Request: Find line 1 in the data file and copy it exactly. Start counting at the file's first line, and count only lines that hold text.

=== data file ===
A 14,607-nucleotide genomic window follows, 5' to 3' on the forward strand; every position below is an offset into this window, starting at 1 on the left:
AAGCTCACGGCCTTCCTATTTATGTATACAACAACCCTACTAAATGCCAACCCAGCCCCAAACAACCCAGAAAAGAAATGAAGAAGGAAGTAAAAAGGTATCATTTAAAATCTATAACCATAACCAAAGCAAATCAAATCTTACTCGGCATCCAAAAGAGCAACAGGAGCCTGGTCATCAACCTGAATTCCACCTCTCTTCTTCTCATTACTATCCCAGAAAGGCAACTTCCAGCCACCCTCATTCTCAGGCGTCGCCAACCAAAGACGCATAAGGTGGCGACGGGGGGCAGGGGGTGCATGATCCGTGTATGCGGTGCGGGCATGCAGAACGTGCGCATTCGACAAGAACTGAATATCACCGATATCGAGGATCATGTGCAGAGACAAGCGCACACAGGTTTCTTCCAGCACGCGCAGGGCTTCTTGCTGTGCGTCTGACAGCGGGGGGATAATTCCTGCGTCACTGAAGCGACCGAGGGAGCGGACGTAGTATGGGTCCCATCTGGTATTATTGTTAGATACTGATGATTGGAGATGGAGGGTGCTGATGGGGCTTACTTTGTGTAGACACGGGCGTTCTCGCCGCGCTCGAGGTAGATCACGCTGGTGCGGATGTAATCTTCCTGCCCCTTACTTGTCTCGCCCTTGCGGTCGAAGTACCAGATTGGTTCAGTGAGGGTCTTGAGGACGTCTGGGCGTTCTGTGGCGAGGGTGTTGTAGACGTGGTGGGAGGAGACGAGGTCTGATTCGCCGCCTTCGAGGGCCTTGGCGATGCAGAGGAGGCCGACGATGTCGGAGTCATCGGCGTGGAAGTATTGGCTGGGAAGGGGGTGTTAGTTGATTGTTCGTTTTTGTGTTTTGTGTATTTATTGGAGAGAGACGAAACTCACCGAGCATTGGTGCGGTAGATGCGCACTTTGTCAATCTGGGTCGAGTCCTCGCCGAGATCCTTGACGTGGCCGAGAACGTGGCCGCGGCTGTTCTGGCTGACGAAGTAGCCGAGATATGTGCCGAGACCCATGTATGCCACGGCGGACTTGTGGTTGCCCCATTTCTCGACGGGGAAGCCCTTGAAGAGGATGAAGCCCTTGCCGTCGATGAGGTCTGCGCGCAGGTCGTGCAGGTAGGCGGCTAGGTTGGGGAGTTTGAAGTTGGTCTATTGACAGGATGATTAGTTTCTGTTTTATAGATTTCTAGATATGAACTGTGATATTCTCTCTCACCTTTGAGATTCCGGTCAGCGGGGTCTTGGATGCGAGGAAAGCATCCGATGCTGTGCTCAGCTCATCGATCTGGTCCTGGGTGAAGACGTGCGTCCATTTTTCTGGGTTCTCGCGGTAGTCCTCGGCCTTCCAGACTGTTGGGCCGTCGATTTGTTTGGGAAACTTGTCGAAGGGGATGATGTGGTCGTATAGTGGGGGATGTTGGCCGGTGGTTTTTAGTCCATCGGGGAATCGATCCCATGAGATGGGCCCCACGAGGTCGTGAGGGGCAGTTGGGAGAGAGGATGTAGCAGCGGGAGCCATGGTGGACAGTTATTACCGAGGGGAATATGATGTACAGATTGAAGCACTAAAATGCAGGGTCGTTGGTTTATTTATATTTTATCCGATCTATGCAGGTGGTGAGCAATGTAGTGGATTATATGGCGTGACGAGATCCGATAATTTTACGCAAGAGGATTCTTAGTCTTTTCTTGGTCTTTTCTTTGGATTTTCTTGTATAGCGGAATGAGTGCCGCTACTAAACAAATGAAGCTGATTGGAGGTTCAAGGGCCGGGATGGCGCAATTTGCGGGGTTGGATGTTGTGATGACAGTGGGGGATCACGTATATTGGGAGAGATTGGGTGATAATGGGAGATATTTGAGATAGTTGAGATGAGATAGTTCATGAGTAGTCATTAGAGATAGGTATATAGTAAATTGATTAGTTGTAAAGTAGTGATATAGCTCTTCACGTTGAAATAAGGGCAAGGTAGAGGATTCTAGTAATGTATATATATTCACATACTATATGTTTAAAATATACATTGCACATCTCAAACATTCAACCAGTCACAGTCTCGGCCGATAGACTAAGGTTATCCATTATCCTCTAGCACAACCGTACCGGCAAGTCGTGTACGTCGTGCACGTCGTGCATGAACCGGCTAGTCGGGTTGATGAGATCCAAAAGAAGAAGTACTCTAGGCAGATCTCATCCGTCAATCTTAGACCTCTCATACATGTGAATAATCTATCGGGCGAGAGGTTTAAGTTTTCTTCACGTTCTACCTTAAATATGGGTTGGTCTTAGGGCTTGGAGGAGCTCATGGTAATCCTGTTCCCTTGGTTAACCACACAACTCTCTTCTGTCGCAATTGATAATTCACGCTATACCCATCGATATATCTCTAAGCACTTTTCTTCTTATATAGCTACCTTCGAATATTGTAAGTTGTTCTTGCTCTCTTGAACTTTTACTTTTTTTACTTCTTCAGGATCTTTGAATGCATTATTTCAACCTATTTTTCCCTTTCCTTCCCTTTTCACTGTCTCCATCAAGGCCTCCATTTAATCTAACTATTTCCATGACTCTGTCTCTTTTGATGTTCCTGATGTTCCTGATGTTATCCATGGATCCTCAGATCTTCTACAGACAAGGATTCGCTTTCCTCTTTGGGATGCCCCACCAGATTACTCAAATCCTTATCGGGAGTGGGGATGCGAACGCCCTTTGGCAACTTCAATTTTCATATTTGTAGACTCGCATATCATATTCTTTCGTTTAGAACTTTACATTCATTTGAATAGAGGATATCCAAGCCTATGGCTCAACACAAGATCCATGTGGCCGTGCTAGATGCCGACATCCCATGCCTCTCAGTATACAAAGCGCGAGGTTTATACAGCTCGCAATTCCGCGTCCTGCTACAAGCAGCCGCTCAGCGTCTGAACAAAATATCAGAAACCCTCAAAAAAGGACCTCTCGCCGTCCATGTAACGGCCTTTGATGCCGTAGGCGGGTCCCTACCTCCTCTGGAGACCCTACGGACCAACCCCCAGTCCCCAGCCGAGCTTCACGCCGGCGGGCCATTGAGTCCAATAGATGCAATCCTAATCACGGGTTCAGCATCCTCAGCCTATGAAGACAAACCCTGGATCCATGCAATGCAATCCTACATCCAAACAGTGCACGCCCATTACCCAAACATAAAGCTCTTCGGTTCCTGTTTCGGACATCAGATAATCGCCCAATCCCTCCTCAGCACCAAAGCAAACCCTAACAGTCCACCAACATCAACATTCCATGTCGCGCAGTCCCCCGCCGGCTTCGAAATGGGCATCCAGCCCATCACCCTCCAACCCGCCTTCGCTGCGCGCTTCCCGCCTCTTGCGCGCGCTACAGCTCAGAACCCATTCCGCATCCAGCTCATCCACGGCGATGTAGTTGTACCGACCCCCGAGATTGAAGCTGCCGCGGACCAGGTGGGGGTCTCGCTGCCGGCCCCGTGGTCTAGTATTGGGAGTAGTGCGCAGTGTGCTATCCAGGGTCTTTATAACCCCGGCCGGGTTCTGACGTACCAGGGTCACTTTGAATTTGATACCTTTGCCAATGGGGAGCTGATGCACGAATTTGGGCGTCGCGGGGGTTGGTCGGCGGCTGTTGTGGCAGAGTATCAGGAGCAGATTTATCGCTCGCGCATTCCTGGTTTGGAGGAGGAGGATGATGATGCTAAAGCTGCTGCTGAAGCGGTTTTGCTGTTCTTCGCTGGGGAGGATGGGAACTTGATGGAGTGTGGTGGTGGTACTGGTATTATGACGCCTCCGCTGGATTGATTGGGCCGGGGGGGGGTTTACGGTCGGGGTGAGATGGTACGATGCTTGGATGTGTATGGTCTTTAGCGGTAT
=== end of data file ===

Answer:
A 14,607-nucleotide genomic window follows, 5' to 3' on the forward strand; every position below is an offset into this window, starting at 1 on the left: